Do you dream of a spa-like bathroom out of a magazine? The sunken huge tub, walk-in shower, the epitome of luxury all around.
You get your money together and you decide to pull the trigger on your dream bathroom renovation. But, after the hammer hits the wall, the you-know-what can hit the fan pretty fast if you don’t know what you’re doing.
To make sure your bathroom renovation goes well, and you don’t end up with mud on your face, here are our top 5 mistakes to avoid during a bathroom renovation.
The worst mistake you can ever make in any home renovation is not adhering to a tight budget. It’s very easy to start racking up superfluous accessories and other upgrades. If you’re not paying attention to the budget your $5,000 bathroom becomes a $10,000 bathroom real quick.
Plus there are a lot of things that could go wrong during a bathroom reno specifically. You could uncover super old piping, leaks, mold, or other nasty surprises none of which are cheap to fix.
In order to maintain wiggle room for surprises make sure to make a budget and check it twice every time you make a choice for the room.
There’s a reason why people say you should always hire someone when it comes to electrical and plumbing.
The worst thing you can do is weekend warrior a renovation and find out when you’re all done that you messed up the piping behind the wall and there’s now a leak. Or, you start running the shower and realize it’s not waterproof and your entire wall becomes soaked.
Leave bathroom renovations to the professionals, it’s worth the time and money saved to do it right the first time.
What does the bathroom have in it that is essentially enemy number one to your home? Water.
Hot water at that. Every time you take a shower or bath and get the room all steamy and wonderful, you’re putting the room at risk.
The factor that allows the bathroom to maintain this abuse day after day is ventilation. Without the proper ventilation, you’ll end up with peeling paint, or worst case, mold. Make sure you’re installing an exhaust fan and windows to extract all that steamy moisture.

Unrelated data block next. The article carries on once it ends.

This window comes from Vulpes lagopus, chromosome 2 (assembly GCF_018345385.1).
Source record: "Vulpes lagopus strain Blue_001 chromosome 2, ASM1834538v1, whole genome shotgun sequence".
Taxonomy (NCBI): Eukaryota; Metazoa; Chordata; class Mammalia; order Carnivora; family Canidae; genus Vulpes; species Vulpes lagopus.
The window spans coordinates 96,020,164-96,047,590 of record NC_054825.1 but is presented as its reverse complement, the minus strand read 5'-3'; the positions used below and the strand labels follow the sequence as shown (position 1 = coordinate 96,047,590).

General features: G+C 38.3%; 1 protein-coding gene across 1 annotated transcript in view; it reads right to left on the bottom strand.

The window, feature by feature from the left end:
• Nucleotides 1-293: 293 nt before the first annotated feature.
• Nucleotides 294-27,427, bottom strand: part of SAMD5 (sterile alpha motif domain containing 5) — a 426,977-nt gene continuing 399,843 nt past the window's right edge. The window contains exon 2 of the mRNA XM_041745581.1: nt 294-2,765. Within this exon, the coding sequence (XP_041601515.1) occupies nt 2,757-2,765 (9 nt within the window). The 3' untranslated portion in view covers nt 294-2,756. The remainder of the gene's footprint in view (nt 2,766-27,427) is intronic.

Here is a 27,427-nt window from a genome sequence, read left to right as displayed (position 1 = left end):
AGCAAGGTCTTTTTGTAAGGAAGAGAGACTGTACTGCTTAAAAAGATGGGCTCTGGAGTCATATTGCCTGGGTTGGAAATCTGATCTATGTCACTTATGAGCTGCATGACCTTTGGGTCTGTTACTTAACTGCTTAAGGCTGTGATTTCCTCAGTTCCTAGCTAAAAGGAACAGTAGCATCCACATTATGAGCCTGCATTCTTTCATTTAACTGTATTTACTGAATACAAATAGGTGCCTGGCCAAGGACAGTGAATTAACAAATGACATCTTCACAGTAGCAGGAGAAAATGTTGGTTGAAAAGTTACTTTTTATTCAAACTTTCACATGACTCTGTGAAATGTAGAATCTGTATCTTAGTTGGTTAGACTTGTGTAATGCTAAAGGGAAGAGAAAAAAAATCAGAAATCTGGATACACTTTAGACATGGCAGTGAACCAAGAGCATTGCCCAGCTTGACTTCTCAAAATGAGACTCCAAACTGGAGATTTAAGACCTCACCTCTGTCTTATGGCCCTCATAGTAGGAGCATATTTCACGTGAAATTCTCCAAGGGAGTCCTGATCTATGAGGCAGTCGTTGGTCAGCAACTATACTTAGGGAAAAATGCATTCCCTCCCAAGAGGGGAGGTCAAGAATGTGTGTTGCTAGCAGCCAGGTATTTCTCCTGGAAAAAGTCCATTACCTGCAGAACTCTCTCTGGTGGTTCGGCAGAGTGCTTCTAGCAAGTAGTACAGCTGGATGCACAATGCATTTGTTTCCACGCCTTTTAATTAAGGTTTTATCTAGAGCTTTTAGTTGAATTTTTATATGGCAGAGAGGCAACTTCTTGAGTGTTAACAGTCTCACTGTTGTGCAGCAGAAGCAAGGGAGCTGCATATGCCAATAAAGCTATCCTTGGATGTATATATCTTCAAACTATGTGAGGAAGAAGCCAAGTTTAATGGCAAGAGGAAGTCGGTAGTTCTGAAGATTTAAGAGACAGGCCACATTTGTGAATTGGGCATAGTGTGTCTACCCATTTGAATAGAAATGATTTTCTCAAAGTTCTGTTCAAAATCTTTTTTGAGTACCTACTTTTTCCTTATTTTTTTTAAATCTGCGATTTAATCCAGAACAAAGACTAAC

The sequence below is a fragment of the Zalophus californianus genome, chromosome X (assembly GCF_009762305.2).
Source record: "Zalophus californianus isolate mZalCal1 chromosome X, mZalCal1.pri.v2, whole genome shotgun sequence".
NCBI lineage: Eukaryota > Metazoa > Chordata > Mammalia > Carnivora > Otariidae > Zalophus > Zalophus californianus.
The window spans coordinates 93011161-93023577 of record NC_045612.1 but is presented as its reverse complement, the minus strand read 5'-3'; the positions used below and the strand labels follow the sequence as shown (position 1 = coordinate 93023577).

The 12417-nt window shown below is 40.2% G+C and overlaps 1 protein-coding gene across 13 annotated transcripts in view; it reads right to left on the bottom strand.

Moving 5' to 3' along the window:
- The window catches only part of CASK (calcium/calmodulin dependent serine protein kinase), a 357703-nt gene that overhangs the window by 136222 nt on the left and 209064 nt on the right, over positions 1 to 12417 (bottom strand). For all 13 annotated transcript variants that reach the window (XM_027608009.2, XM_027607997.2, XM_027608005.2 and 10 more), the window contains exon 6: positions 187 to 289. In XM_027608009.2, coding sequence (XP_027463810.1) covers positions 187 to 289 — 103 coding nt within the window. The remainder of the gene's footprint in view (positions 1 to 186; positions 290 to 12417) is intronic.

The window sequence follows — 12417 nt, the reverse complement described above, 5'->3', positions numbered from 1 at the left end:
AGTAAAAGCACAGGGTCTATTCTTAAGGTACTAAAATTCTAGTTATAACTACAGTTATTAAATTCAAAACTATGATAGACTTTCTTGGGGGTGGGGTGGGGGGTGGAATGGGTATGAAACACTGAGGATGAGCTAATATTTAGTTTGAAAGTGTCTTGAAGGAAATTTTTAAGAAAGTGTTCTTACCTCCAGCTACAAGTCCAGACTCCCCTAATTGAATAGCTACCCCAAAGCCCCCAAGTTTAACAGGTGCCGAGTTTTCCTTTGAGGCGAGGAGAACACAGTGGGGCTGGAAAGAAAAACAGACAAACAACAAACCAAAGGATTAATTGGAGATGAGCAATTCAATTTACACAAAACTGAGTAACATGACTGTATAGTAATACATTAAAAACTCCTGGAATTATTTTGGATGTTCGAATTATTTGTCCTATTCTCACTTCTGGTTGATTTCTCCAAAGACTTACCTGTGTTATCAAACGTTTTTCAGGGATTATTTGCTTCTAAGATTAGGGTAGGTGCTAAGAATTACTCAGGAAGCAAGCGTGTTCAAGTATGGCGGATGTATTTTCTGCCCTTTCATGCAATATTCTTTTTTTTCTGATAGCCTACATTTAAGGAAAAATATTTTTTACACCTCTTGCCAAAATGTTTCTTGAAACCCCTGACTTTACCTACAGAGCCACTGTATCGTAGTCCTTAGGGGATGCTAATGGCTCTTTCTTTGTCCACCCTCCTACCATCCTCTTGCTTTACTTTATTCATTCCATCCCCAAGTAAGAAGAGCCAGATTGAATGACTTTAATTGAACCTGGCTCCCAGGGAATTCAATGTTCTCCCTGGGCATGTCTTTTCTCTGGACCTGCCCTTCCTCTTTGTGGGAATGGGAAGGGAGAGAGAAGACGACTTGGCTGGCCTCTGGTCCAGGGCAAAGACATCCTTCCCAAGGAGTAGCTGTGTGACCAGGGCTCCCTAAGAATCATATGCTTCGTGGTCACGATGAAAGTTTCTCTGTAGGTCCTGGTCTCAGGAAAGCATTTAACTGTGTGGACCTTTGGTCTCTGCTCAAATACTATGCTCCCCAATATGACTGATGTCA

Using paint that is meant for wet areas is also beneficial. Consider oil-based paints or mold-resistant bathroom specific paints.
Speaking of waterproofing, all the materials used in a bathroom renovation should be specifically rated for bathroom use. They need to be impervious to moisture and mold-resistant whenever possible.
If you’re using hardwood or porous stone they both need to be sealed before taking your first shower.
Whenever you’re building a wet area in a home the floor needs to have something referred to as “fall”. This means that the floor is not perfectly level but, rather slopes inward slightly towards the floor drain to make sure all the water drains away effectively and allows the room to air dry completely on its own.
Using large tiles in your flooring can make this harder to accomplish. Make sure you have a tiler that is familiar with bathrooms. They’ll set the fall with the amount of topping added underneath the floor tiles.
The maximum size of your floor tiles should be 11×11 inches to allow the tiler adequate manipulation of the slope. If you want tiles larger than that you’ll have to install linear floor wastes instead of a central drain.
They lie along the sides of the room in addition to the central drain allowing for easy cleanup.
The best move to make before beginning any sort of home renovation, especially a bathroom renovation, is to find a professional team to complete the project.
Make sure you ask for examples of their previous work, whether they are licensed, bonded, and insured, and what their estimate for the job will be.
If you’re on a very limited budget let them know upfront and ask if there is anything you can safely do yourself to save money on the job and still have professionals handle the heavy lifting. Or, ask how you can keep the budget down while still getting a look similar to what you want.
Ready to start your bathroom renovation? Contact us today for a quote!